And that was that. Worth the wait entirely.
Part 2: Modernism in India
Two friends visiting Delhi told me about the India International Centre in Lodhi. So glad they did. American architect Joseph Allen Stein designed the 1960’s IIC in the Modernist style but with Indian touches such as the cast concrete jalis (screens). In fact, Stein designed a few other landmark buildings in Lodhi giving the area the nickname of ‘Steinabad’.
The centre is where the city’s intelligentsia hang out and is Member’s Only in the lounge and terrace area. On my first visit two Indian men took pity on the woman peering through the window and invited me in. And that’s how I ended up having tea with a Brahmin and a Jain. They were both very charming but I found the Jain, Virendra, the most interesting having just seen the Jain festival the day before. The most curious part about the Jains I discovered is that they aspire to non-materialism and yet they are among the wealthiest in the land.
Before I left the IIC, Virendra and I wandered over to a little outside area called the Gandhi-King Plaza. Of the two inscriptions there etched in stone, one was particularly poignant, given that just a few kilometres down the road from this elite place are Delhi’s struggling.
Part 3: Living in Lodhi
Those same friends who’d told me about the IIC also mentioned they’d seen an interesting old house nearby with a lovely spiral staircase. Nosing around, I finally found it, knocked on the door and that’s how I met the lovely Rasil. Having spent 40 years in New York, Rasil was now living back in Delhi in her childhood home, built in 1942.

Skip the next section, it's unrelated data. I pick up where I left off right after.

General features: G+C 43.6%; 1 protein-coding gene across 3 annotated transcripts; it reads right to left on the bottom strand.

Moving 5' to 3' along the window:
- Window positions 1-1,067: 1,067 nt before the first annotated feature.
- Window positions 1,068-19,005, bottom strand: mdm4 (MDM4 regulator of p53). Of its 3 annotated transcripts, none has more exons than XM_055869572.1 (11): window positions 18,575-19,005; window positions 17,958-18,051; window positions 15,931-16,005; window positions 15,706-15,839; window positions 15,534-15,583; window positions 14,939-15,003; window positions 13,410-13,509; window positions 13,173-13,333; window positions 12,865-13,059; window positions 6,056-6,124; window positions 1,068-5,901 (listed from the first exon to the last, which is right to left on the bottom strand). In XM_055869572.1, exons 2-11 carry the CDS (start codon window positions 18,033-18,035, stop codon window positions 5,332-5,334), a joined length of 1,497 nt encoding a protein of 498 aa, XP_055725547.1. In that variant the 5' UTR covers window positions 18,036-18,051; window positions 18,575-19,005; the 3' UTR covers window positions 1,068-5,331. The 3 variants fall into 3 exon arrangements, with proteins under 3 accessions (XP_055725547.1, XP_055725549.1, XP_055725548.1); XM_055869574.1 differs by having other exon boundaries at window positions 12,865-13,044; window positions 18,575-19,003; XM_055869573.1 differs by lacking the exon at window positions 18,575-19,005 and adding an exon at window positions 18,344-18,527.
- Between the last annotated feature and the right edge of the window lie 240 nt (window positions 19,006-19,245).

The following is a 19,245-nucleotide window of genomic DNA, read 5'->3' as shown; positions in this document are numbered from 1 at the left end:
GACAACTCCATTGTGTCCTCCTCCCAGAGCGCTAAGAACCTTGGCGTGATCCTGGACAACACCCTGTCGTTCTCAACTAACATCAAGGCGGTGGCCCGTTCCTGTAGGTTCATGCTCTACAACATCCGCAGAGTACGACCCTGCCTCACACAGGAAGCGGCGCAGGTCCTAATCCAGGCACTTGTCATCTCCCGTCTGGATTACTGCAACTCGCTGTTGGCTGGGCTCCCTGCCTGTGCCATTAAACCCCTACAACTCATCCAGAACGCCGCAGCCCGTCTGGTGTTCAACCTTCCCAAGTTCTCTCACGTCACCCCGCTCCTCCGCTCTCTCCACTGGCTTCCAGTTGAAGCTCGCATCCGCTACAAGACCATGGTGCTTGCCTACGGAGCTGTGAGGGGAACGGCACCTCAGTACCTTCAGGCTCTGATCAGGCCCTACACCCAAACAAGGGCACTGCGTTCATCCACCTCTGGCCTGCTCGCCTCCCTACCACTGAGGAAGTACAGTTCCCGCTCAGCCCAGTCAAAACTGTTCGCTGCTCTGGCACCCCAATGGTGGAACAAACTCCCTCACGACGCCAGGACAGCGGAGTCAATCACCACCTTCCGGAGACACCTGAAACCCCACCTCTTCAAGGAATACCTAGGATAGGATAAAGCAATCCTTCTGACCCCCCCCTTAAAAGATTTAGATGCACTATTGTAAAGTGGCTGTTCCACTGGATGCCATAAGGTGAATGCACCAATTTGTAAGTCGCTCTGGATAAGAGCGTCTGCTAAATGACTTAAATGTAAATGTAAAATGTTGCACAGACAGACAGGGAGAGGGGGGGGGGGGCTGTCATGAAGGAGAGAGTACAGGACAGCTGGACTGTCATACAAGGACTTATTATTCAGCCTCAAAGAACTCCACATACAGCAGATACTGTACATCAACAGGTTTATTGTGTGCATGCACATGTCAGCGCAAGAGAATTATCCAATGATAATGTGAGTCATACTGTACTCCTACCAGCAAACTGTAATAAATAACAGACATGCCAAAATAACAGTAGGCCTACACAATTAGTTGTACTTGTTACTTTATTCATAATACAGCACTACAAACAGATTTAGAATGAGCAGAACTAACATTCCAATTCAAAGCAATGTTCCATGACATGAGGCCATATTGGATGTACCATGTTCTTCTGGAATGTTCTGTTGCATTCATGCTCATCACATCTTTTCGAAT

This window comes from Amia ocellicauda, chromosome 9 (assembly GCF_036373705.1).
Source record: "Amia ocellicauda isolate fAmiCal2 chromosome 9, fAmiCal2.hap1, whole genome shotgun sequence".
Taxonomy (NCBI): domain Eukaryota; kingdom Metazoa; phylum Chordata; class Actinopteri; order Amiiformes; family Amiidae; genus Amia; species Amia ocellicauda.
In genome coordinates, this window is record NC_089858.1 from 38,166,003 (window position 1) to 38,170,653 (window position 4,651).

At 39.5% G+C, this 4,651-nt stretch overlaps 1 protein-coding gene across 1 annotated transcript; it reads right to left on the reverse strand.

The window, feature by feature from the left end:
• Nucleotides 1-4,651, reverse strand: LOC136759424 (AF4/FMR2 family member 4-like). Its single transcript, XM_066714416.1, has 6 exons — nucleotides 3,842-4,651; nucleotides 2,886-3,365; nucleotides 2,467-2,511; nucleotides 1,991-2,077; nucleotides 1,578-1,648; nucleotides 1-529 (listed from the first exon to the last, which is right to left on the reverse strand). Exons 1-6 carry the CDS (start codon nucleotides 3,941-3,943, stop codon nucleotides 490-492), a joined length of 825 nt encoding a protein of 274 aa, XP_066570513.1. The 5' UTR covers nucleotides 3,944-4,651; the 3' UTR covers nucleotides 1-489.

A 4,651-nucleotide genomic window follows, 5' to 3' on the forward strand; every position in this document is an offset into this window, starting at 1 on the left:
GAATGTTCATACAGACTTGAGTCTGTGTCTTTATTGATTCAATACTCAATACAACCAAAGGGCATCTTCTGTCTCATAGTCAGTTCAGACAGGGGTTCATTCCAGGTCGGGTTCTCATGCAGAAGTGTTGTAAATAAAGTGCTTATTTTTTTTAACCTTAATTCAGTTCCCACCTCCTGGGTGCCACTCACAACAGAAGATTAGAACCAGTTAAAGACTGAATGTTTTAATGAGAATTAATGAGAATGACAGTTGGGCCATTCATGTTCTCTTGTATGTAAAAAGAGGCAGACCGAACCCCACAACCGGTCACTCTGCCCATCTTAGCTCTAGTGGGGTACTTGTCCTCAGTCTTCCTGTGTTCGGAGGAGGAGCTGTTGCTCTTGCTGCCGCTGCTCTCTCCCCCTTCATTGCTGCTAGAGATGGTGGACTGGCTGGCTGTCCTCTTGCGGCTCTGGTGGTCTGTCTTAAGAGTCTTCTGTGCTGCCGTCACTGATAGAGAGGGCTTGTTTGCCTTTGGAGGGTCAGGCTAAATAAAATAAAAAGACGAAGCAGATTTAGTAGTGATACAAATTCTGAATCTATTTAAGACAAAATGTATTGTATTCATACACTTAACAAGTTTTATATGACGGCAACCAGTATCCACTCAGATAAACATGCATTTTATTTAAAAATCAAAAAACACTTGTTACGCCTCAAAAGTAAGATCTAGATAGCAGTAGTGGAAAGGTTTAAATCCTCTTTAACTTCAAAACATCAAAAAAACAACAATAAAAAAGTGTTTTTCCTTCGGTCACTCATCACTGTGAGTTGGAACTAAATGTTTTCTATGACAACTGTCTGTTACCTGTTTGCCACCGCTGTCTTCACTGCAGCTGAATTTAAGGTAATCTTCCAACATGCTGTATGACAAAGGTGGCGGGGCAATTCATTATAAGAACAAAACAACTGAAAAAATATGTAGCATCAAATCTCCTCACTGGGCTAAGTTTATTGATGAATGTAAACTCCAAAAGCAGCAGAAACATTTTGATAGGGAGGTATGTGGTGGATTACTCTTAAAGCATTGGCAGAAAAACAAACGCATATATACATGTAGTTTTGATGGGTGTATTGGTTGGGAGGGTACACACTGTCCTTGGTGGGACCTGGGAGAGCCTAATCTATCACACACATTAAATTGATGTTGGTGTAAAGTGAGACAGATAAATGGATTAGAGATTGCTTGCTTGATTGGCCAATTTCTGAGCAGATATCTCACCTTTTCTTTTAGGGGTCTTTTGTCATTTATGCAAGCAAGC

I asked her how Delhi has changed over the years and she was pretty scathing. “The Mughuls got it right, the British got it right but recently, no, it’s terrible. For example, the skyline used to be lovely but all these flyovers have ruined it.”
For a contrast, I visited some of the public housing in Lodhi built by the Public Works Department after independence in 1947. The residents I met were all government employees and explained that as soon as their jobs ended, they’d have to leave. Hence the lack of ‘beautification’ to the buildings, all of which are pretty run down. But again, it’s all relative – compared to the slums around Delhi, these places are palaces.